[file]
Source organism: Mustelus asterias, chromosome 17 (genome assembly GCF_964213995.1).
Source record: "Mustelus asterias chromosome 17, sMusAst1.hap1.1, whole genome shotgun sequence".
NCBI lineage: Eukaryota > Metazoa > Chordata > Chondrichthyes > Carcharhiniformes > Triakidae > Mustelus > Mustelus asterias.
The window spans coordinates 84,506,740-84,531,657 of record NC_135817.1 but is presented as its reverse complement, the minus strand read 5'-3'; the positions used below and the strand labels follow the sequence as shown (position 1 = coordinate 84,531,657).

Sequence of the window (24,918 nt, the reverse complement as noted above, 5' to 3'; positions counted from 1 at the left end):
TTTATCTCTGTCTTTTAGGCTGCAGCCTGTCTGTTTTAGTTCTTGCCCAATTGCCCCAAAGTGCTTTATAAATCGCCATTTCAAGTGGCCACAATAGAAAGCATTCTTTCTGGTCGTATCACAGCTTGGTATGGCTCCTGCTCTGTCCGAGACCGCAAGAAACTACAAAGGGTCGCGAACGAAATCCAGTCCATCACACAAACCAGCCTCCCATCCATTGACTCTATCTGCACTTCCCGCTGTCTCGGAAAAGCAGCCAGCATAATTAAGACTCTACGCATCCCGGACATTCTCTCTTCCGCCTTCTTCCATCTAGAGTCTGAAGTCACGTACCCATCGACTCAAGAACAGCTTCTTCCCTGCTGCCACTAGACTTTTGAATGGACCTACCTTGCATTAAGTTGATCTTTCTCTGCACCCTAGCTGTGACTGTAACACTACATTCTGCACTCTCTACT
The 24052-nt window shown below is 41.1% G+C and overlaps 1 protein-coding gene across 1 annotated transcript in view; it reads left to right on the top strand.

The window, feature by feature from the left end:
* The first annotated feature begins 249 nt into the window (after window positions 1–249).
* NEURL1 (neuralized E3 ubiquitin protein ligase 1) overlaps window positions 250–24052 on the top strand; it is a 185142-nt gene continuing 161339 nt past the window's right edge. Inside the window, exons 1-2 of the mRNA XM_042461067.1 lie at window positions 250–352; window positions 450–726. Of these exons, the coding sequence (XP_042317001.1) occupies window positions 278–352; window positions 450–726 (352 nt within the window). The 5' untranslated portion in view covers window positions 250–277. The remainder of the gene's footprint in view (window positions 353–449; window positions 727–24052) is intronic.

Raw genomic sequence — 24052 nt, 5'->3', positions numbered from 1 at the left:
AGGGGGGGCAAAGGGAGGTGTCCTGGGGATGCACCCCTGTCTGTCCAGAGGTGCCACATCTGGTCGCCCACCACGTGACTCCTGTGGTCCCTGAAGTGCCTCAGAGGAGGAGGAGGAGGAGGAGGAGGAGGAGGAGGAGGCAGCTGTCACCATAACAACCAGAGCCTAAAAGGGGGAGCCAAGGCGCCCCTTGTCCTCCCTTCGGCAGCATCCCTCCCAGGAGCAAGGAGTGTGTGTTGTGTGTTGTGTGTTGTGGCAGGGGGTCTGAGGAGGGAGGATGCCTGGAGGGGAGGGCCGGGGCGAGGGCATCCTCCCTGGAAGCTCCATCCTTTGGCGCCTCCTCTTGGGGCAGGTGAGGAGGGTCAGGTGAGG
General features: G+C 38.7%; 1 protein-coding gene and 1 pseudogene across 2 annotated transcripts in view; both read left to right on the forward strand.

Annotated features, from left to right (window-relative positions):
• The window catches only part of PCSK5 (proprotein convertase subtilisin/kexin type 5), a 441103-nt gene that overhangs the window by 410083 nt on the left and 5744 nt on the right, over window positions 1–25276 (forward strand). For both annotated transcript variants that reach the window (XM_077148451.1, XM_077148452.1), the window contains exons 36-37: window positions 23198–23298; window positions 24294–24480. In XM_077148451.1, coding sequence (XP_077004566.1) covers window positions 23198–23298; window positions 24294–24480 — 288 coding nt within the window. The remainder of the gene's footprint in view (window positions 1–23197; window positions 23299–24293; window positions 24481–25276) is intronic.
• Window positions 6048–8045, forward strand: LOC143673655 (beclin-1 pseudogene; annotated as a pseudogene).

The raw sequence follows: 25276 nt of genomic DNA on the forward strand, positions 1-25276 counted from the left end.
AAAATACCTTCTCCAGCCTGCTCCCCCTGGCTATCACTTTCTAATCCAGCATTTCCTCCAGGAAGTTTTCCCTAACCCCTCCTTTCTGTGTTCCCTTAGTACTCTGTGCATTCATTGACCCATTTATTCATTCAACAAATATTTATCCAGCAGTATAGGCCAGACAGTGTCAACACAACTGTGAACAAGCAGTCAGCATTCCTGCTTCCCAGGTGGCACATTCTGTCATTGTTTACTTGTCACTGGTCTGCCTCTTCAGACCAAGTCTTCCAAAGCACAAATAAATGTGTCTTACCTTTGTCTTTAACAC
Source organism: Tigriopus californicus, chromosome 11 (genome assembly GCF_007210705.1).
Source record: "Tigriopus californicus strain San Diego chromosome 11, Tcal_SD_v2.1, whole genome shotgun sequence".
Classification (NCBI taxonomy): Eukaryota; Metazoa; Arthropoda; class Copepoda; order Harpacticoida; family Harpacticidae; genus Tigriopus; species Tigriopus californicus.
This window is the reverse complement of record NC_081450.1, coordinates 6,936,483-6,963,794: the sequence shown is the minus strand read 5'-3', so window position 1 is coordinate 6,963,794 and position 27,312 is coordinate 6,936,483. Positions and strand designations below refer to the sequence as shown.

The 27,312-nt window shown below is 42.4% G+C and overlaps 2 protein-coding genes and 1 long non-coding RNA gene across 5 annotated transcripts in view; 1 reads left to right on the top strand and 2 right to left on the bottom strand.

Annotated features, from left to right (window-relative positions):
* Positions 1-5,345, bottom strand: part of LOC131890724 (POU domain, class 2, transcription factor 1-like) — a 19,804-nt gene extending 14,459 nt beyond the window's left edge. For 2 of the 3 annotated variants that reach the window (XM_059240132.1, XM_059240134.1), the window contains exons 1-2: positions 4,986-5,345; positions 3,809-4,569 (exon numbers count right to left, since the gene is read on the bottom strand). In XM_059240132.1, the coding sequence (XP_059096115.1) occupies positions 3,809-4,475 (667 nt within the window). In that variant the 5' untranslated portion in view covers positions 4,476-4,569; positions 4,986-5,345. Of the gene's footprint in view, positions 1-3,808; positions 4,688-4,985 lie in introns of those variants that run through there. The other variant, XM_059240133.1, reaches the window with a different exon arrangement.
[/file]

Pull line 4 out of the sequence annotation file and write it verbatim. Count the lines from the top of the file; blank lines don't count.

The window spans coordinates 84,506,740-84,531,657 of record NC_135817.1 but is presented as its reverse complement, the minus strand read 5'-3'; the positions used below and the strand labels follow the sequence as shown (position 1 = coordinate 84,531,657).